Five years and 400,000 evictions after the Spanish property market crashed, and Spanish homeowners have taken to the streets to make their voices heard.
On Saturday, thousands of people in 50 cities across Spain marched in protest against the country’s tough home repossession laws.
Recently, government officials from the ruling Popular Party recently from days of talks with the opposition Socialist Party (PSOE) to announce a very limited and bizarrely restrictive response to the foreclosure crisis that has turned hundreds of thousands of Spaniards into the wretched of Europe.
The talks had already been in the pipeline but were hastened by the suicide of Amaia Egaña.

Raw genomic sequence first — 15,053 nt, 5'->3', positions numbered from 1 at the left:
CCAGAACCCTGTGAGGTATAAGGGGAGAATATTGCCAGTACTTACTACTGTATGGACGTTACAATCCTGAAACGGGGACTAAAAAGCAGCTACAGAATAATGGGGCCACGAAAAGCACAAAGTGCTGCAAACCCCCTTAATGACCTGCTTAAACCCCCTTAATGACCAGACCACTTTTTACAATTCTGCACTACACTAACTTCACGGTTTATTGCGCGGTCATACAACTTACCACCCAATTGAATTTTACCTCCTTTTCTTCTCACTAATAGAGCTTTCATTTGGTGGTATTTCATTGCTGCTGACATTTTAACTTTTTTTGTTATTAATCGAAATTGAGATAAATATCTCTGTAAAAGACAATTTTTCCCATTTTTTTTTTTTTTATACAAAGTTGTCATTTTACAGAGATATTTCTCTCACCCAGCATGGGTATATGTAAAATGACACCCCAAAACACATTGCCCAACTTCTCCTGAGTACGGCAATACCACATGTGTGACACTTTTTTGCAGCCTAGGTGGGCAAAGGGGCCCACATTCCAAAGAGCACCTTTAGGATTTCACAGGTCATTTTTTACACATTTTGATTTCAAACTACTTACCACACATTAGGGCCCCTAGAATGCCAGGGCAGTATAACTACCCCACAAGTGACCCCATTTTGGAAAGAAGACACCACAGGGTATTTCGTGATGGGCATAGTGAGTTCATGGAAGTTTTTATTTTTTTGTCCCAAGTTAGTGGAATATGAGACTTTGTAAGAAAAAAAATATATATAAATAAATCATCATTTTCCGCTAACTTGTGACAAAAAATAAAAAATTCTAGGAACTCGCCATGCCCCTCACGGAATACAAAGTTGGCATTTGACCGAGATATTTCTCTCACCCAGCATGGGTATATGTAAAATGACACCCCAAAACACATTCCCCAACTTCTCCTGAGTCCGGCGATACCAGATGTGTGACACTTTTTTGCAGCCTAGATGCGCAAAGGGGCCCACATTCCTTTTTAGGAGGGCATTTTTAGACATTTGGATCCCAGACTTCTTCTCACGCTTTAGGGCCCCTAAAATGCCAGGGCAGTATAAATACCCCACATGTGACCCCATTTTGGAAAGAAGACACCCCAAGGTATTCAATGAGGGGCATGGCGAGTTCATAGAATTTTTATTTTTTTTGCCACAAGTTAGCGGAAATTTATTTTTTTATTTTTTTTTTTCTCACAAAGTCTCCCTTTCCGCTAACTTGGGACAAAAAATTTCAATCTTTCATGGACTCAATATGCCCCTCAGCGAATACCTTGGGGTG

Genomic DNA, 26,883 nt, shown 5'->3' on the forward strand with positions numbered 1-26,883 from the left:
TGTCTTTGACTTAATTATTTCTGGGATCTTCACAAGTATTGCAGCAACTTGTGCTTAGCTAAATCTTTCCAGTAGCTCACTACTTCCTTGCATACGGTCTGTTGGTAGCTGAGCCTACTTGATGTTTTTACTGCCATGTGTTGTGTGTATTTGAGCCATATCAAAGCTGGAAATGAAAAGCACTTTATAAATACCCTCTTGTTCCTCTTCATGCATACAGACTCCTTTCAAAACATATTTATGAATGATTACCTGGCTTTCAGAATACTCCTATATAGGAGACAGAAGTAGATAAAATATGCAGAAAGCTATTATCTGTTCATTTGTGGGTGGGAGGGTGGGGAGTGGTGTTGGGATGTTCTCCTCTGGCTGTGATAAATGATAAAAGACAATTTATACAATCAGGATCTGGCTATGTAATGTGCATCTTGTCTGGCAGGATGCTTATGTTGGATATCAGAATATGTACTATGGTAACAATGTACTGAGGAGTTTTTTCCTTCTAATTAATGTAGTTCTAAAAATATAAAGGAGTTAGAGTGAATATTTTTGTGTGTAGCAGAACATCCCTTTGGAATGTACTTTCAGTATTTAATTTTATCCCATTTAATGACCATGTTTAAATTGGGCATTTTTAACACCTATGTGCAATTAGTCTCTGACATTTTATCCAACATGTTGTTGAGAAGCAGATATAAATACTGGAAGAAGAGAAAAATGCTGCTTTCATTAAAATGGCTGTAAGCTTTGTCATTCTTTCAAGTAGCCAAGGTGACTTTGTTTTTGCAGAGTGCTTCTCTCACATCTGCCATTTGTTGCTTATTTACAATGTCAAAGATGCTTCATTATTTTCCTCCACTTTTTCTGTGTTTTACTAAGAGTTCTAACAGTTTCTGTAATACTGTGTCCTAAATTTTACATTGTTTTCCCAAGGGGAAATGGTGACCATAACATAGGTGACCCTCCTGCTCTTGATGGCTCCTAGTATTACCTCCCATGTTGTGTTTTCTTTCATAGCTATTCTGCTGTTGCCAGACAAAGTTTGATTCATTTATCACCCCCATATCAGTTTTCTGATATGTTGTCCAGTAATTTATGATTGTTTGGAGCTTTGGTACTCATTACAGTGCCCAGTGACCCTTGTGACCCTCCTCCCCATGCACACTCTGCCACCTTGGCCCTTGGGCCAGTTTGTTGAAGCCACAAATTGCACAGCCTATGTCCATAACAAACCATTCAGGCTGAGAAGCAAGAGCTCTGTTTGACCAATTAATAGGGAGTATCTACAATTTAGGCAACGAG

Egaña, 53, was a former PSOE councilwoman from Barakaldo near the northern city of Bilbao, who leapt to her death from her fourth-floor flat as court bailiffs climbed the stairs to evict her and her family.
Her death, the second suicide related to evictions in as many weeks, brought to a head the already mounting public fury at the housing crisis.
Many feel that the government’s response has been focused on bailing out the banks with billions of euros to tide them over until the housing market improves enough so that they can unload the properties that they have foreclosed on – leaving everyone else in the lurch.
The government decree imposes a two-year moratorium on evictions of families, but only for those who have annual incomes not exceeding 19,170 euros and whose mortgage represents at least 50 per cent of the total household income.
It must also be their only home, and within the last four years the household must have suffered an adverse “change in economic circumstances” such as the loss of a job, resulting in a 50 per cent increase in mortgage payments as a proportion of family income.